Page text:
Wednesday, December 12, 2012

And in Michigan... Craziness Reigns...

Back in my communist college student days one of my main interests was labor politics.  You can guess what side I would have been on in any debate.

In the past years I've been far more divided when the issue has come up.  I'm sure that in part it's because it becomes far harder to sympathize with what sometimes are absolutely exorbitant demands after enduring this recession.  When there have been conflicts of late and the media covers what the union workers have and what they want I find myself shaking my head a bit, because it tends to be over the top (or at least the stuff that makes the news does).

I'm far more torn over the issue when it comes to public sector jobs that involve education or safety, or when I see interviews with the nurses at the hospital that I recently spent so much time in talking about how important their union is because it protects people if they have to report an abuse.

So basically this is one of those rare instances where I'm in the middle on an issue... and yet... there is on aspect of the labor issue that pushes me in a certain direction (and makes me instinctively feel like siding with the governor on the recent debate in our state):

The screaming, ranting mobs really do nothing to tell me that unions are really awesome.  The fact that we need to stay clear of the capital, which is fairly close to our house, because I wouldn't feel safe over there right now, doesn't give me warm fuzzies about the unions either.  Sadie's "let's walk to the capital" (because she thinks the building is awesome) is met with an adamant "no" these days.

And then there's this video (it does have extremely coarse language in it, so be warned)... of the union guys attacking a blogger who tried to stop them from pulling down a tent filled with women and elderly people.

These guys don't seem to realize that acting like bullies, in an age of social media where there's a good chance everyone is going to see what you're doing, doesn't really win people over to your side.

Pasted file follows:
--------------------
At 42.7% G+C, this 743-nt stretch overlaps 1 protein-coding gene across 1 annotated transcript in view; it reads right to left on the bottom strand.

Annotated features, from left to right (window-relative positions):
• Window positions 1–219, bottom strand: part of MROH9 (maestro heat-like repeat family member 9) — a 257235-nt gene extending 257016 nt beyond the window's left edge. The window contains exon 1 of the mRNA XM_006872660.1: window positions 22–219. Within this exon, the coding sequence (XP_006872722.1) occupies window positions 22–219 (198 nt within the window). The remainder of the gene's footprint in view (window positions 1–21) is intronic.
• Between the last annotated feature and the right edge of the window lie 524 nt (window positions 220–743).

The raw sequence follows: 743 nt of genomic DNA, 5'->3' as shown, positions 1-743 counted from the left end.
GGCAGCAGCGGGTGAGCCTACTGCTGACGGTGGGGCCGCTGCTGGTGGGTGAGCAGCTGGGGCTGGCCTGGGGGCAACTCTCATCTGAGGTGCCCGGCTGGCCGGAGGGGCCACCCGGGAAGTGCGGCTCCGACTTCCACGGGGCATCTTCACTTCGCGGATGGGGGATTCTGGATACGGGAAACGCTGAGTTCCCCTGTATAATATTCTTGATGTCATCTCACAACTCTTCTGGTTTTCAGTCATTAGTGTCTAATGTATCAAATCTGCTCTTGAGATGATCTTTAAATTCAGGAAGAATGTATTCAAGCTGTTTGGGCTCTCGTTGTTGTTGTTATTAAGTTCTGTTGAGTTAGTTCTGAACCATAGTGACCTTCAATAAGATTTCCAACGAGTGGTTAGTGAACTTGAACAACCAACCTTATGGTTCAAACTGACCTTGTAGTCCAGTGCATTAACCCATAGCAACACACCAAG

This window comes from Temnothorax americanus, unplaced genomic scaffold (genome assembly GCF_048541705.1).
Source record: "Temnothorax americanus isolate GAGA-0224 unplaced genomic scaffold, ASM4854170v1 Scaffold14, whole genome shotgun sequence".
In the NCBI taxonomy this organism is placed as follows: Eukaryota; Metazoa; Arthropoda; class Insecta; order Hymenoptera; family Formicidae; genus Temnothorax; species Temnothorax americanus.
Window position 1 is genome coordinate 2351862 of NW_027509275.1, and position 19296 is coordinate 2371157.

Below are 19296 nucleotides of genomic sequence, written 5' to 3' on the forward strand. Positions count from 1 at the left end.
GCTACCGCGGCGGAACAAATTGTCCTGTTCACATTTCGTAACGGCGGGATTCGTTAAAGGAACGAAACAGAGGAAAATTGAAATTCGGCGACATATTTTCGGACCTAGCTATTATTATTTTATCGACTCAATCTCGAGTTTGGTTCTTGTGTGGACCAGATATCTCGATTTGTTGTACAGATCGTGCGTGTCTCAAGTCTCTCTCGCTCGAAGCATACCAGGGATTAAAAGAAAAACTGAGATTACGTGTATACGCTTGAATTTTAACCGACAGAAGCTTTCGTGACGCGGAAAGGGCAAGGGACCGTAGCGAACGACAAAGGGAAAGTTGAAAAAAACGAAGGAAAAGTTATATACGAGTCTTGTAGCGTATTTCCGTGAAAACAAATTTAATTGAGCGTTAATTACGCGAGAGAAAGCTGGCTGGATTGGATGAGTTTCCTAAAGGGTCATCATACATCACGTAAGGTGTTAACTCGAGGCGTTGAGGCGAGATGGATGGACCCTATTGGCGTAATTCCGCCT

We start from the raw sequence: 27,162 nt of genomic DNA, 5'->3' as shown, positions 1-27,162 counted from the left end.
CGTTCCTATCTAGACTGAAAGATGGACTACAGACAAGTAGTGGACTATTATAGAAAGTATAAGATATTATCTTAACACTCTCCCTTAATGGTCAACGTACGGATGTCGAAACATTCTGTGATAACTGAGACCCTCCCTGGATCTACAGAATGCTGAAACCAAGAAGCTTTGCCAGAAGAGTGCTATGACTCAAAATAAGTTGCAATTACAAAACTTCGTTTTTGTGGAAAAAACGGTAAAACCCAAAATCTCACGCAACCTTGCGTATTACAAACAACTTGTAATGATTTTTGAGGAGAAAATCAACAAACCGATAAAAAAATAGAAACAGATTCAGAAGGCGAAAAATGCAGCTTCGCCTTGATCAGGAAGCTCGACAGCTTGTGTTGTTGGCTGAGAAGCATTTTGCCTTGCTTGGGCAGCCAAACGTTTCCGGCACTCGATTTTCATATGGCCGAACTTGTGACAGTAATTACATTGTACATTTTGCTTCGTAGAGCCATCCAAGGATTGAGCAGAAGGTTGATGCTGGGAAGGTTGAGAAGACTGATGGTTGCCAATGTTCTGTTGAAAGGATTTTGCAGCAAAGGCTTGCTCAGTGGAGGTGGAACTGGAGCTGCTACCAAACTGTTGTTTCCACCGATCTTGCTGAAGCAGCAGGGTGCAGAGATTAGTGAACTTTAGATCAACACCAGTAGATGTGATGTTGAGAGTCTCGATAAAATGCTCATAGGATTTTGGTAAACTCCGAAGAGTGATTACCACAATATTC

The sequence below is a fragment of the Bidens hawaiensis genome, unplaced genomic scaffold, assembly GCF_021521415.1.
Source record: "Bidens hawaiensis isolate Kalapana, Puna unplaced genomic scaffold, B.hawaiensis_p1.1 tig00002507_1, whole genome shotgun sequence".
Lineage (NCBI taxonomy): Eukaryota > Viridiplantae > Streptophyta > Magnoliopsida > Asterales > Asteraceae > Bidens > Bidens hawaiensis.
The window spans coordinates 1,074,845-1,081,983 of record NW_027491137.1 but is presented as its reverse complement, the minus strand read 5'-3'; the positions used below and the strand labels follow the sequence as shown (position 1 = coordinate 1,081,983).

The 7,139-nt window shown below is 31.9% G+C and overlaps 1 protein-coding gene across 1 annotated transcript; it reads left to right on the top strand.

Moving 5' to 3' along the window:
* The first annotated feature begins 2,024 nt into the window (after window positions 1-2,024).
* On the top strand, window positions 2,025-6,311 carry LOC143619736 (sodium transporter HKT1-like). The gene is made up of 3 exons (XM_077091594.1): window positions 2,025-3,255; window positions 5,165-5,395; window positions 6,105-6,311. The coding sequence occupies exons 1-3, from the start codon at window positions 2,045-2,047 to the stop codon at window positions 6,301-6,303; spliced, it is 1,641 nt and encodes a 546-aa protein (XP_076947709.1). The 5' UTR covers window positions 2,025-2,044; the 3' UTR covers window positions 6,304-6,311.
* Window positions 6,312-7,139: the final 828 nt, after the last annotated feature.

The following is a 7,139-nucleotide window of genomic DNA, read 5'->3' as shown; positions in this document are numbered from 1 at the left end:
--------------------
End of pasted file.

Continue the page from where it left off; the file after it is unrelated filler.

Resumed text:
1. I am pretty split on this issue too. When I was a teacher, I was simultaneously annoyed by how hard it was to fire really awful teachers (though sometimes administrators blamed the unions when there were things they could have done) and annoyed by how administrators, who somehow had no idea about how to educate kids, would implement all these new measures and try and oust teachers who challenged them - legitimately. I also struggle with the idea that professionals, who in many cases require Masters degrees to even be considered for positions, are unionized anyway. One teacher cannot and should not just be swapped out for another - though they are treated that way and paid accordingly.

  2. I completely agree with you. In general, we are very conservative, but two issues - labor unions and immigration have us kind of in the middle. It seems as though Republicans go too far to the right (kick all the illegals out! Get rid of unions!) and the Democrats too far to the left (Everyone can stay! Make unions even more powerful!), and the rest of us who want moderation in both areas are stuck trying to explain our position to everyone.

  3. I thank God for unions 100 years ago (NO overtime, child labor, locked in with no safety) but least public labor unions are going too far- and I'm in one (part-time college instructor)

  4. In the midst of our current California budget woes, my school district administration wanted to hire a third speech pathologist for our district. The two (then) of us speech pathologists both had caseloads over twice the legal limit and it was impacting our health and our families well being.

    The teachers union that I am forced to belong to (and to pay $100 a month to) vehemently fought this move, because members (including speech pathologists) were facing furlough days this year.

    Teachers unions were once a necessity. They are now a "MORE for ME, ME, ME" club.

    (Okay, I've now been more political than I prefer to be in the context of my internet presence.) =D

  5. I don't usually chime in, but thought I would on this one. I have lived my whole life in a right-to-work state. While I certainly appreciate the historical important contributions of unions to worker rights, I am completely opposed to the idea of a closed-state environment. Anybody should be able to work for any employer without being forced to belong to a union if they don't want to belong.


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